Driving a 1965 Oldsmobile Cutlass After 55 Years

The 1965 Oldsmobile Cutlass F-85 coupe.

The 1965 Oldsmobile Cutlass F-85 coupe.

Ryan Tomas, Staff Automotive Editor

Imagine driving down your favorite scenic road on a perfect sunny day. The hills are green, it’s not too hot, it’s not too cold, and there’s not a cloud in the sky. You’re relaxed, one arm steering, and the other resting on the top of the door. Where are you? It doesn’t matter. What day is it? It doesn’t matter. What year is it? It doesn’t matter. The Bluetooth speaker on the dashboard is playing AC/DC and life is easy. Because you’re driving a 1965 Oldsmobile Cutlass.

The Oldsmobile Cutlass is a huge sedan based on the Chevrolet Chevelle. Even though this one is just a two-door coupe, it’s still hard to overstate this car’s size. The trunk is just as long as the hood, which is made longer than it needs to be by the six or eight inches between where the 330 cubic-inch “Jetfire” V8 ends and where the hood stops. It’s comedic almost, driving this massive car alongside modern traffic. Cars that would be considered big today look like compacts next to the Cutlass, Oldsmobile’s smallest model in 1965. 

Even though the Cutlass isn’t one of the world-famous sports coupes like the Mustang, it’s still really fun to drive. But with this car, it’s a different kind of fun. There’s no drag racing, burnouts, or drifting in this car. It’s going to the donut shop, parking right in front, and watching people look at you in confusion. It’s shifting the ancient two-speed automatic transmission into low gear on downhill offramps and hearing the backfires echo off the minivan next to you. The car’s steering is hilarious. The power steering is way overboosted, so much so that you could drive with just one finger on the blue two-spoke steering wheel. The real fun comes as a result of how slow the steering is. It takes about six turns to get all the way from left to right, so for parking lot maneuvers, you have to spin the wheel like it’s Pirates of the Caribbean. In most situations, it’s more comfortable than a modern car, especially with the wide, couch-like blue vinyl seats, soft ride, and light steering. Everything’s easy in this car.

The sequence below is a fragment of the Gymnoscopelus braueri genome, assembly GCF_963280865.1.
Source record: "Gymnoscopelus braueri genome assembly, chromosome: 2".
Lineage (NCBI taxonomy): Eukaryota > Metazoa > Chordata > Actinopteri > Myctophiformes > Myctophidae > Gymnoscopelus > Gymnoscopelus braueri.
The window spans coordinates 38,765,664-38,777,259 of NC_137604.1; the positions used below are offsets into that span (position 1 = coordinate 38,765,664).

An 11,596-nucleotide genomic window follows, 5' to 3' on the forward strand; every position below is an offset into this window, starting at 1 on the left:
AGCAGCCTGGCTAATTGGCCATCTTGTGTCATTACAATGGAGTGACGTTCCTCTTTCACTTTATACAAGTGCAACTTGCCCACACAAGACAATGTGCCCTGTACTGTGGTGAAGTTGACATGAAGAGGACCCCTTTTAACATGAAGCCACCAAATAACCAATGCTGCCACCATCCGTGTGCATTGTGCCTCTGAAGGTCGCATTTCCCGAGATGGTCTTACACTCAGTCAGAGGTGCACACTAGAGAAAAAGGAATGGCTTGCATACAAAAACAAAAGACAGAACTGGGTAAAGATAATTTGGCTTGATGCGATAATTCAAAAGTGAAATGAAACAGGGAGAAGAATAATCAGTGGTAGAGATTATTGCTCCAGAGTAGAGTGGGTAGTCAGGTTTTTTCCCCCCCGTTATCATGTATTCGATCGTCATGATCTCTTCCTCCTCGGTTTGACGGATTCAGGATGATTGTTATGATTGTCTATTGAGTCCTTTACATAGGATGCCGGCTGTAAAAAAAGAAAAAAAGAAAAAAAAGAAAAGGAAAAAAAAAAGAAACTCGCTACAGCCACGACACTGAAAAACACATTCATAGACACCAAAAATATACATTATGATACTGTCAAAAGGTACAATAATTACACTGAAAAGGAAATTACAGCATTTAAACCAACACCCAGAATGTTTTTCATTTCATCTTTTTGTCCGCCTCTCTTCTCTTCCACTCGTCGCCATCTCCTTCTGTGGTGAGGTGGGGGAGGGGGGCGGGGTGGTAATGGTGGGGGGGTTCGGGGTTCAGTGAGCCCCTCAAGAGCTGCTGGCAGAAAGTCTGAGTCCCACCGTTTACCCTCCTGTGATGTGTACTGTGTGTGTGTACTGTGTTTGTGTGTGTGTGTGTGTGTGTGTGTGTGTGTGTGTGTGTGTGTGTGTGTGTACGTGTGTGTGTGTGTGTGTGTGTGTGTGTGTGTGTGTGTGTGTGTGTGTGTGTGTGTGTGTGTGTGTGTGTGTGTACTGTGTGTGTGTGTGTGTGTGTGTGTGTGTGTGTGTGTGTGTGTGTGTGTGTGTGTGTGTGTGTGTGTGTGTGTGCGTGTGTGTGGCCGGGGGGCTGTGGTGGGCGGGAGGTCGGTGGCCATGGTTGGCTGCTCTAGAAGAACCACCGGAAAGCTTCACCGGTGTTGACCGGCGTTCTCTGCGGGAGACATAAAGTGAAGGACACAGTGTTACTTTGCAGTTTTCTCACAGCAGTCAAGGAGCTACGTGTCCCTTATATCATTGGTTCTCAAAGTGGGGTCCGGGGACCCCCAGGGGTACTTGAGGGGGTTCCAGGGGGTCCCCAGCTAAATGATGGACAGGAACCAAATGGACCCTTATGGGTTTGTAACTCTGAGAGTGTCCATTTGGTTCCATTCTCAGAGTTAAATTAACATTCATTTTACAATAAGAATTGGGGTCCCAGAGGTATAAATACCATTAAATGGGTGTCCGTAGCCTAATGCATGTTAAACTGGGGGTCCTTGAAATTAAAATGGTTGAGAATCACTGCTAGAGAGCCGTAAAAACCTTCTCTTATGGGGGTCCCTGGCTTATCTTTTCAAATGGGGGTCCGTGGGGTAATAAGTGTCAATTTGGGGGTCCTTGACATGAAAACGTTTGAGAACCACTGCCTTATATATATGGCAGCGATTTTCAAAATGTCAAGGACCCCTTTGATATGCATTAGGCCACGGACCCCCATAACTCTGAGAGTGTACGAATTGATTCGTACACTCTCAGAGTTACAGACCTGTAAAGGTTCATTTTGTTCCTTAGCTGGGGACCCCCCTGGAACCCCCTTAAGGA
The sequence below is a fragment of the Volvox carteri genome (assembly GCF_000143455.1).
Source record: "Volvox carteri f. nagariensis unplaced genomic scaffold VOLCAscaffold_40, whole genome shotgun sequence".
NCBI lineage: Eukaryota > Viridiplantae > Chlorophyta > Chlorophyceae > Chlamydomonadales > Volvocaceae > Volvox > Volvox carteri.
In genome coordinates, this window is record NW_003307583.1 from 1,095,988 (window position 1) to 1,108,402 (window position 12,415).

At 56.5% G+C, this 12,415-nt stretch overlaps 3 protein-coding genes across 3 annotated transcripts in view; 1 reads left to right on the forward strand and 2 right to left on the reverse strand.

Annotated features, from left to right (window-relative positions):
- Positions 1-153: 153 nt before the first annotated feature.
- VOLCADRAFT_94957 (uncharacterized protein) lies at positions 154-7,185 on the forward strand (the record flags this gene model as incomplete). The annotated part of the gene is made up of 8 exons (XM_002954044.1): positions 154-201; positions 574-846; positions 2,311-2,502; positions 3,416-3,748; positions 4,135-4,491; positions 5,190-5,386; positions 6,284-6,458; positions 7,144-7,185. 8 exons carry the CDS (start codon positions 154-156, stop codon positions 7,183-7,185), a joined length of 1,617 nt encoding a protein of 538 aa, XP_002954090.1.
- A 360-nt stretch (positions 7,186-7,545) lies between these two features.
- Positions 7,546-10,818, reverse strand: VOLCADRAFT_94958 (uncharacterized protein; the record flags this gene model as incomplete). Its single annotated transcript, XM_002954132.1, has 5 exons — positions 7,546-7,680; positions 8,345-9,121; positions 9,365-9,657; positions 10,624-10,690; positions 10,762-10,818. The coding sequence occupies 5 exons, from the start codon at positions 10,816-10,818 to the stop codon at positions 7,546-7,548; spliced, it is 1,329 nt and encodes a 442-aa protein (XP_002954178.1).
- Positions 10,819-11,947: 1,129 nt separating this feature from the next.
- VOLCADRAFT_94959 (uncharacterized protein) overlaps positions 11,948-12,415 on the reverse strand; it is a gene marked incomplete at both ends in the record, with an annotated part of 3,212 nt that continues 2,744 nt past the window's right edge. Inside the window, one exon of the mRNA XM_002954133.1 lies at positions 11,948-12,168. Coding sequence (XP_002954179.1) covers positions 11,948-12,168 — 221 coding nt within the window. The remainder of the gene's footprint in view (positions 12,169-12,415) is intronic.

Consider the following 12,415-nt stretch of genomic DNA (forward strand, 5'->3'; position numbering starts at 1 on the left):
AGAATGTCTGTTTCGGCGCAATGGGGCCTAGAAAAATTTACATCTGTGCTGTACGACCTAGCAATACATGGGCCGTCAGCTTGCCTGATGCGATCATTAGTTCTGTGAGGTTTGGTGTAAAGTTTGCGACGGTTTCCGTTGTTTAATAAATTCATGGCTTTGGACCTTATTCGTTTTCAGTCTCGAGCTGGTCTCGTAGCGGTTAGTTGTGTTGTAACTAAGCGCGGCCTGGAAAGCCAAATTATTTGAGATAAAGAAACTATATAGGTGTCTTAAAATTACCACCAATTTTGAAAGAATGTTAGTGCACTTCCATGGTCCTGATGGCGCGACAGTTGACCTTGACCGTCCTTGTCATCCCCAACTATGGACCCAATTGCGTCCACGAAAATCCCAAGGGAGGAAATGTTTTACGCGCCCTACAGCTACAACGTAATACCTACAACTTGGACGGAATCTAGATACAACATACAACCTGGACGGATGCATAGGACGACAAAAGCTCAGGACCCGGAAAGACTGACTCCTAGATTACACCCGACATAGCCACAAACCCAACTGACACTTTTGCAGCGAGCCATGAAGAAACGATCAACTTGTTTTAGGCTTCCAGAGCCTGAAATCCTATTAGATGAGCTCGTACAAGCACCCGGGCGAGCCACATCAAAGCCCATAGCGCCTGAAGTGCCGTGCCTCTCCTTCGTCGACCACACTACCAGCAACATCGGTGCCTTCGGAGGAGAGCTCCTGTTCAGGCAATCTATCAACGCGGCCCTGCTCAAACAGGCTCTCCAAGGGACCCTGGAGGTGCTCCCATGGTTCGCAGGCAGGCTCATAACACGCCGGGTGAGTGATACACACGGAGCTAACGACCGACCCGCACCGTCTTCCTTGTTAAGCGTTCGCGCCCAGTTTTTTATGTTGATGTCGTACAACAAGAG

This Cutlass belongs to my friend’s family, so one day we took it to go get some food at the McDonald’s drive-through. There was no one in the line when we got there so we went up and ordered our food as usual. We finished up our order and went to move up to the window, but right before we got there, we heard a huge bang, and steam started billowing out of the hood. I shut the engine off as quickly as possible to save the engine in case something went really wrong. When my friend and I got out and walked around to see what happened, there was a huge puddle of brown water under the car and the grille was all wet on one side. Still not sure what had gone wrong, I opened the hood to discover a hose had slid off of the radiator and poured water all over the place. 

I started the car and quickly pulled it into a nearby parking spot. Fortunately, this was the best-case scenario; the clamp was still on the hose, and a screwdriver was in the glove box, so I slid the hose back in place and tightened down the hose clamp. We then went to the nearest gas station and bought three gallons of water to refill the radiator. The engine only drank about a gallon and a half, so we kept the rest of the water in the trunk just in case something like this happened again. We got back in, started the Oldsmobile up, and went about our day. We’ve never had a problem with the hoses again.

The magic behind the Cutlass is that it defies time. Even if you or even your parents weren’t alive in 1965, you can drive this car and it will take you right back there. Back then, General Motors used to be thought of as The Establishment, your parent’s car, something you’d want to rebel against to have your voice heard. Driven by the “get off my lawn” kind of people. But now, it’s the opposite. Every new car is so focused on being different, bold, and aggressive, that the giant black Oldsmobile stands out far more than the new Hyundai Sonata ever could. It’s just like they say: everything comes full circle. What was once normal and boring is now unique. Trying to make a statement now just makes a car fit in more, so the Cutlass’ lack of crazy modern lines is what makes it special on today’s roads. It doesn’t matter where you’re going, an Oldsmobile Cutlass is your slice of freedom.